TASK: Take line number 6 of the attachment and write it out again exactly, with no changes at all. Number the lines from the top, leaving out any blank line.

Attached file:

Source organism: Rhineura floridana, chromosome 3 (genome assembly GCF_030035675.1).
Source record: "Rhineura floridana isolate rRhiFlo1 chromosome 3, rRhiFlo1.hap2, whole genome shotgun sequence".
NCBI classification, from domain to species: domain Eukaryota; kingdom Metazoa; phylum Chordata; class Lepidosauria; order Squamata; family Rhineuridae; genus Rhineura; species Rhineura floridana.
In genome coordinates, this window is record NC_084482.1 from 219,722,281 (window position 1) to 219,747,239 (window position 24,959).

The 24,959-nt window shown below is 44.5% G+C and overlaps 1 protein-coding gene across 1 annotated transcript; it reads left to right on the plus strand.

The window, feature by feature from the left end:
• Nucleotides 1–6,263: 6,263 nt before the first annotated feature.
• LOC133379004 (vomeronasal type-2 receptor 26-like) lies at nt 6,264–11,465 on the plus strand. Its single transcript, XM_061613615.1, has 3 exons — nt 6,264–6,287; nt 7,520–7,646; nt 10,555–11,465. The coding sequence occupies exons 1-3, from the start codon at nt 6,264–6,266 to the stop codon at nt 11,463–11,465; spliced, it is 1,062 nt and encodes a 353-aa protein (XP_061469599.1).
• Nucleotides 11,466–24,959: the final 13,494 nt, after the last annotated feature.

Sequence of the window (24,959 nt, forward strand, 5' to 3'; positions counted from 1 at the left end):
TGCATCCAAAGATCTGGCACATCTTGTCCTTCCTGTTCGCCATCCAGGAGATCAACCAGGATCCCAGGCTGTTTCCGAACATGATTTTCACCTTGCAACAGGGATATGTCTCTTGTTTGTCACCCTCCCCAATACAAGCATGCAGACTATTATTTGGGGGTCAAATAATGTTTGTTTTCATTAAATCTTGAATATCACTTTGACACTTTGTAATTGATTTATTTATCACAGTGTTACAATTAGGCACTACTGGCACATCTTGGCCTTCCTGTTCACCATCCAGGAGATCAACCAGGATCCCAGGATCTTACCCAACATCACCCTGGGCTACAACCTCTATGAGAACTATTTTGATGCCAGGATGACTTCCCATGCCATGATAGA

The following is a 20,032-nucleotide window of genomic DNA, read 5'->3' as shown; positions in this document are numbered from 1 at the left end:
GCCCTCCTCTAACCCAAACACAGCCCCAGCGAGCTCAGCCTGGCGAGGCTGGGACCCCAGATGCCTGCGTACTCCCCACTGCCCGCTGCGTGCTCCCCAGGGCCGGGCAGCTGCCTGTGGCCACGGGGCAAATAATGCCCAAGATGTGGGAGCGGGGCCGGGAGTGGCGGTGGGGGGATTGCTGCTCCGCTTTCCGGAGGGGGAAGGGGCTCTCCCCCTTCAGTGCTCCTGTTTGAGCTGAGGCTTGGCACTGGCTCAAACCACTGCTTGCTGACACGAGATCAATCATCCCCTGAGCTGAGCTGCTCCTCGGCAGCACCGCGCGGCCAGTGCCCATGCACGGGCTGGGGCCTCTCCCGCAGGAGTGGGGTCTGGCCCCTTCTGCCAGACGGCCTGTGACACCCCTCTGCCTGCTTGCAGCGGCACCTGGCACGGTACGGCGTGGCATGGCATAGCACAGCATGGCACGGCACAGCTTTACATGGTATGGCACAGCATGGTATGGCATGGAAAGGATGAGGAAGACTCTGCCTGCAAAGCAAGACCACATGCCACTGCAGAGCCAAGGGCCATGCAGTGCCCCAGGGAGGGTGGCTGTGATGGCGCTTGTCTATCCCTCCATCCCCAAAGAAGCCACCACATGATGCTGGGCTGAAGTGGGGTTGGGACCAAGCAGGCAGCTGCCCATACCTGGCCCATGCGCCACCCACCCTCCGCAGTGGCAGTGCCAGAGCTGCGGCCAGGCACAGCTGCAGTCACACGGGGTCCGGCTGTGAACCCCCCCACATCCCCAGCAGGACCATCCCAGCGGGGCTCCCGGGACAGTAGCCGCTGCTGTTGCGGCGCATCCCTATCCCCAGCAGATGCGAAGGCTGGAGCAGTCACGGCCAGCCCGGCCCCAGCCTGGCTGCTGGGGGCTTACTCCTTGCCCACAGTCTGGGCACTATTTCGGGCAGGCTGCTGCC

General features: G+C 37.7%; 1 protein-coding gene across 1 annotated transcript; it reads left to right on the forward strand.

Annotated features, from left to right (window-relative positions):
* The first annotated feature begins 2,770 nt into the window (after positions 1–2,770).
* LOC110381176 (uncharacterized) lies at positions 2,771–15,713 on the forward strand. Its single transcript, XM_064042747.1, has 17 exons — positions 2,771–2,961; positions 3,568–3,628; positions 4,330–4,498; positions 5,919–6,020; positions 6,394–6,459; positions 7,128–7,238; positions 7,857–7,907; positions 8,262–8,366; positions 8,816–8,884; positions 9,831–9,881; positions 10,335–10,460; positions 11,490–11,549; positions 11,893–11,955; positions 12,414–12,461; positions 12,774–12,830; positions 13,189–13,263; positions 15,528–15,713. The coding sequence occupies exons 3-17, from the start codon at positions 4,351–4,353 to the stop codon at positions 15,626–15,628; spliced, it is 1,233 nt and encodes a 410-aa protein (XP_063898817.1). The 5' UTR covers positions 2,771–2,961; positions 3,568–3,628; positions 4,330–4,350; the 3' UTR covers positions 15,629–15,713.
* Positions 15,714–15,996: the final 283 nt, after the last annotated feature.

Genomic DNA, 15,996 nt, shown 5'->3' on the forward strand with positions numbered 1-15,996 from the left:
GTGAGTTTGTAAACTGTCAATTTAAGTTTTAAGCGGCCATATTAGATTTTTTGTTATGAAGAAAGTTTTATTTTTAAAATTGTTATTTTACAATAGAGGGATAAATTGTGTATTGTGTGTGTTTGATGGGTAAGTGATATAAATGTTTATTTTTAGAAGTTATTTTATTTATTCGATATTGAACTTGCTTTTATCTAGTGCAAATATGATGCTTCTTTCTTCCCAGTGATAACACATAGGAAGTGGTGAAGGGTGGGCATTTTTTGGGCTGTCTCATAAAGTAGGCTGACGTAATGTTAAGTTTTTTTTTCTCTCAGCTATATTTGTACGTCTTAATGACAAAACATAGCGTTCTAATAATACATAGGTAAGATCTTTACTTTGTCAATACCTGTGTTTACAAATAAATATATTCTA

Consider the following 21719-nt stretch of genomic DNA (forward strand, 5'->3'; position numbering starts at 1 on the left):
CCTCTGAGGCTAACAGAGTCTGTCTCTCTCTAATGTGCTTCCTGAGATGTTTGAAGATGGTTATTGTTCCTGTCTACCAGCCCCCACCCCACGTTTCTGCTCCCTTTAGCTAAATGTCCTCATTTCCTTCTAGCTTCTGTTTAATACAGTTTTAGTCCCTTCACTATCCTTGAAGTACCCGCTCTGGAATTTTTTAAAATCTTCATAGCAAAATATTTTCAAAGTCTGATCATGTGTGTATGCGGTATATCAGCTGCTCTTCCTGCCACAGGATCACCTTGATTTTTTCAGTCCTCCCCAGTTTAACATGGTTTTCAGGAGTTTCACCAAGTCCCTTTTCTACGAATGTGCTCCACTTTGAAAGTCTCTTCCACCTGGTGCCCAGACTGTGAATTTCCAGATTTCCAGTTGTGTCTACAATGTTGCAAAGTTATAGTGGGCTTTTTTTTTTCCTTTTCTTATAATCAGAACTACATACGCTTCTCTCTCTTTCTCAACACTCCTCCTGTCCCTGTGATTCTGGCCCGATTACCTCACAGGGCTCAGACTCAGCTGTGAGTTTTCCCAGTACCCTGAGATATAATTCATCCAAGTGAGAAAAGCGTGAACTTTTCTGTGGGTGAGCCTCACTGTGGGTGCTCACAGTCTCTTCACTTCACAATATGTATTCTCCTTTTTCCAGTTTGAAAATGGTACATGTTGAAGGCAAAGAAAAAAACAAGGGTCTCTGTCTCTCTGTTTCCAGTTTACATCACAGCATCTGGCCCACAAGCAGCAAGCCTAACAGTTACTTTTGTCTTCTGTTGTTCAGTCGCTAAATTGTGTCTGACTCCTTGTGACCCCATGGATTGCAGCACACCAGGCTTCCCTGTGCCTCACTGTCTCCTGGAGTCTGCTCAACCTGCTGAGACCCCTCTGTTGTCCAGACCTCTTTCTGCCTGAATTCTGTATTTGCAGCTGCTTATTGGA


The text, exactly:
The window, feature by feature from the left end: